Hi, I had a clinical the other day, and I noticed something strange when I was viewing my pt's mouth. I had never seen it before, although I have seen the tongue characteristic of anemia. This pt's oral mucosa was bright pink (very strange coloration). His tongue had longitudinal grooves in it (fissures) and his tongue was bubble-gum pink... almost like a hot pink. I know that findings associated with anemia and dehydration are often fissured, smooth tongue that is dark "beefy" red in coloration. Is it always beefy red, though? Futhermroe, Is there another condition in which the pt's mouth will appear bright pink with a fissured tongue? His tongue was not coated. The whole tongue was bubble-gum pink. The texture of his tongue reminded me of a piece of wood, and I could not see any taste buds. His lips and gingivae were the same way. I couldn't really evaluate his conjunctiva because he has open angle glaucoma and his conjunctiva and sclera were extremely dry and reddened. I had not given him his drops yet.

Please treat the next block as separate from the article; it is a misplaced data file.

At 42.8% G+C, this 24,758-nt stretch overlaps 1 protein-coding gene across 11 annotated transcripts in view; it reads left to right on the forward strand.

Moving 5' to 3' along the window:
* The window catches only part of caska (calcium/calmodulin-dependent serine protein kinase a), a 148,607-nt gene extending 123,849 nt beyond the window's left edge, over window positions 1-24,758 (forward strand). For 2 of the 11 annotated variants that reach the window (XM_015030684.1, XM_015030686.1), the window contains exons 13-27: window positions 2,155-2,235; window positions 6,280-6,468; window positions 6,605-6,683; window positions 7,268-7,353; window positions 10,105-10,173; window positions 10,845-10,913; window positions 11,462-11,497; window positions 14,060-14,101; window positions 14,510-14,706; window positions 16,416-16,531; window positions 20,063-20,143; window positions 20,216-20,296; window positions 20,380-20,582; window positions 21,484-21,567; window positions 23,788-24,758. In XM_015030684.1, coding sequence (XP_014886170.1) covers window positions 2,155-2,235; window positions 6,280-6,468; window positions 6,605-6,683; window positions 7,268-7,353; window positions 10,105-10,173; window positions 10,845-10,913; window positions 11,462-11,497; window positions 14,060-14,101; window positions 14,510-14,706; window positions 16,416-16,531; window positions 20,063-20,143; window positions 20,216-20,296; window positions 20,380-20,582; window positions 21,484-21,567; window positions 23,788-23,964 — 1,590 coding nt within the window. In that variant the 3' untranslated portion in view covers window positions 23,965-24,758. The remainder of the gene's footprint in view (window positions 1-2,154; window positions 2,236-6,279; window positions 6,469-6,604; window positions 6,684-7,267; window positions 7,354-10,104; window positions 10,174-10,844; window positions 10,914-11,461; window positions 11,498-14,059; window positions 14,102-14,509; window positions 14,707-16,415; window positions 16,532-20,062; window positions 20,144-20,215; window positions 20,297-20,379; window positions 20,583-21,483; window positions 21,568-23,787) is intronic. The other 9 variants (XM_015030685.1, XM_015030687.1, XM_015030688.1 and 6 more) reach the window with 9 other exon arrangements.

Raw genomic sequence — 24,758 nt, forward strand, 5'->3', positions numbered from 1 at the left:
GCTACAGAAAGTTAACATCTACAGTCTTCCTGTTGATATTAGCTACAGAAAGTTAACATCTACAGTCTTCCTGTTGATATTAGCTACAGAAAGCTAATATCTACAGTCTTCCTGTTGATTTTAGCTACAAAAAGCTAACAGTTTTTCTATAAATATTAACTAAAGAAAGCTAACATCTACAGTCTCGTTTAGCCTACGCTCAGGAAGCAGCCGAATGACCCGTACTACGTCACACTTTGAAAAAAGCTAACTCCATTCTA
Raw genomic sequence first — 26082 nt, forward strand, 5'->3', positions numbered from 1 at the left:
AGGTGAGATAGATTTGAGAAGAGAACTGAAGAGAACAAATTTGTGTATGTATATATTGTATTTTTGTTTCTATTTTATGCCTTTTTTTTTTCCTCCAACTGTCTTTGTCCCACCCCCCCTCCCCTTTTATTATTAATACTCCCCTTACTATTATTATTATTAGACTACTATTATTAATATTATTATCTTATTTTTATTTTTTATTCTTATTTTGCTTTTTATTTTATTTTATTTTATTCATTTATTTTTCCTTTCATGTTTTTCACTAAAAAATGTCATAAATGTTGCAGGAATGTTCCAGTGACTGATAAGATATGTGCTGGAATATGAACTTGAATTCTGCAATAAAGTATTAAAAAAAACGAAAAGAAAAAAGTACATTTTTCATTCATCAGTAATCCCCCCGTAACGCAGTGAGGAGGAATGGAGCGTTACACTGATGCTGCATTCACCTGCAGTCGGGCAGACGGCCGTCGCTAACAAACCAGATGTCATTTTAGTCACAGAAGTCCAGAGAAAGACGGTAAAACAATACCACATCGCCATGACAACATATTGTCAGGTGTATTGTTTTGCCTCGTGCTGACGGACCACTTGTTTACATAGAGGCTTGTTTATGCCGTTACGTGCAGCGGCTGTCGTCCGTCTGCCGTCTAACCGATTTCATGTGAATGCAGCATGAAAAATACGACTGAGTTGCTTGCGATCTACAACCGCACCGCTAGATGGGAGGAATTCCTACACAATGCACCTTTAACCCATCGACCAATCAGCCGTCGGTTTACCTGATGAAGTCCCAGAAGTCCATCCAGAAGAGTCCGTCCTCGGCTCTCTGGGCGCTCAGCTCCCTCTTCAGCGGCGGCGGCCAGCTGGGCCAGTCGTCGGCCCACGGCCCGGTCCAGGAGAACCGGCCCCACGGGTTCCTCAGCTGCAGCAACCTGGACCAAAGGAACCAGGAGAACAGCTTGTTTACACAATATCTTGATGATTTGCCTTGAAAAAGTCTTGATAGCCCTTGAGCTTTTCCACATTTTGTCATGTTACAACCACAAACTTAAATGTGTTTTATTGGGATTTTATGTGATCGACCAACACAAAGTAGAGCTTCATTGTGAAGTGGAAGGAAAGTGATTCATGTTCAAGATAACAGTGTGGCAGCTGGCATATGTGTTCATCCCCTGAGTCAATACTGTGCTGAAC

Thank you for reading my question and attempting to help me!